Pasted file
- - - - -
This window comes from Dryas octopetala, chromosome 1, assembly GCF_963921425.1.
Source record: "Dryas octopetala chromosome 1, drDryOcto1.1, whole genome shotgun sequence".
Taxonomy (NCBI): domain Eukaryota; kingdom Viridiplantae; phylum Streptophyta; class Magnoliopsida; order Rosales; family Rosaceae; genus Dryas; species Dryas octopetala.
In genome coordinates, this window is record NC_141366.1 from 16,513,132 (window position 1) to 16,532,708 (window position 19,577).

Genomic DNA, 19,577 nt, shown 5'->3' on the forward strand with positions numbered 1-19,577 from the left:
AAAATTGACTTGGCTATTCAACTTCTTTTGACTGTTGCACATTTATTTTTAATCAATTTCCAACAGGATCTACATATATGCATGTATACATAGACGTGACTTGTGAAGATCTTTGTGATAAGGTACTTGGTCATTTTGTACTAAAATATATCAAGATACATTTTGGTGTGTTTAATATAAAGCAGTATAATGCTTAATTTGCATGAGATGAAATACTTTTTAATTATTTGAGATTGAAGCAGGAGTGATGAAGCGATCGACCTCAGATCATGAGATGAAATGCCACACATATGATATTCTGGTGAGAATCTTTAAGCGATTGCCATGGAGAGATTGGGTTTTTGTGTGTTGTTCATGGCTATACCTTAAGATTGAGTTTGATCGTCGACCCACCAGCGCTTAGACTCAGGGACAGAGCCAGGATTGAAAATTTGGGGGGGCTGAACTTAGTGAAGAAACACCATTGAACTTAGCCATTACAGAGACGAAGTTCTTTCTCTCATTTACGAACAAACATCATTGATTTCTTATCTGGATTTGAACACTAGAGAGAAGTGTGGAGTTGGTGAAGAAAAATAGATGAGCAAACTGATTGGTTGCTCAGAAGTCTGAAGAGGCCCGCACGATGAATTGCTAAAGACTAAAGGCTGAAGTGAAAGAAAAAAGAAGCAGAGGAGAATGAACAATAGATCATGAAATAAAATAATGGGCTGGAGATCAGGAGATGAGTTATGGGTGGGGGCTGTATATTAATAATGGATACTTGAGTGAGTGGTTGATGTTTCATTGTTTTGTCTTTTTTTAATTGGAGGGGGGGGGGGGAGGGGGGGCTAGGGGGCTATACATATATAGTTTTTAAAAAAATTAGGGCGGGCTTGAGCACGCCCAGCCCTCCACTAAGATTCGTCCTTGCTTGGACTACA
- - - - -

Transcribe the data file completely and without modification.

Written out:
This window comes from Dryas octopetala, chromosome 1, assembly GCF_963921425.1.
Source record: "Dryas octopetala chromosome 1, drDryOcto1.1, whole genome shotgun sequence".
Taxonomy (NCBI): domain Eukaryota; kingdom Viridiplantae; phylum Streptophyta; class Magnoliopsida; order Rosales; family Rosaceae; genus Dryas; species Dryas octopetala.
In genome coordinates, this window is record NC_141366.1 from 16,513,132 (window position 1) to 16,532,708 (window position 19,577).

Genomic DNA, 19,577 nt, shown 5'->3' on the forward strand with positions numbered 1-19,577 from the left:
AAAATTGACTTGGCTATTCAACTTCTTTTGACTGTTGCACATTTATTTTTAATCAATTTCCAACAGGATCTACATATATGCATGTATACATAGACGTGACTTGTGAAGATCTTTGTGATAAGGTACTTGGTCATTTTGTACTAAAATATATCAAGATACATTTTGGTGTGTTTAATATAAAGCAGTATAATGCTTAATTTGCATGAGATGAAATACTTTTTAATTATTTGAGATTGAAGCAGGAGTGATGAAGCGATCGACCTCAGATCATGAGATGAAATGCCACACATATGATATTCTGGTGAGAATCTTTAAGCGATTGCCATGGAGAGATTGGGTTTTTGTGTGTTGTTCATGGCTATACCTTAAGATTGAGTTTGATCGTCGACCCACCAGCGCTTAGACTCAGGGACAGAGCCAGGATTGAAAATTTGGGGGGGCTGAACTTAGTGAAGAAACACCATTGAACTTAGCCATTACAGAGACGAAGTTCTTTCTCTCATTTACGAACAAACATCATTGATTTCTTATCTGGATTTGAACACTAGAGAGAAGTGTGGAGTTGGTGAAGAAAAATAGATGAGCAAACTGATTGGTTGCTCAGAAGTCTGAAGAGGCCCGCACGATGAATTGCTAAAGACTAAAGGCTGAAGTGAAAGAAAAAAGAAGCAGAGGAGAATGAACAATAGATCATGAAATAAAATAATGGGCTGGAGATCAGGAGATGAGTTATGGGTGGGGGCTGTATATTAATAATGGATACTTGAGTGAGTGGTTGATGTTTCATTGTTTTGTCTTTTTTTAATTGGAGGGGGGGGGGGGAGGGGGGGCTAGGGGGCTATACATATATAGTTTTTAAAAAAATTAGGGCGGGCTTGAGCACGCCCAGCCCTCCACTAAGATTCGTCCTTGCTTGGACTACA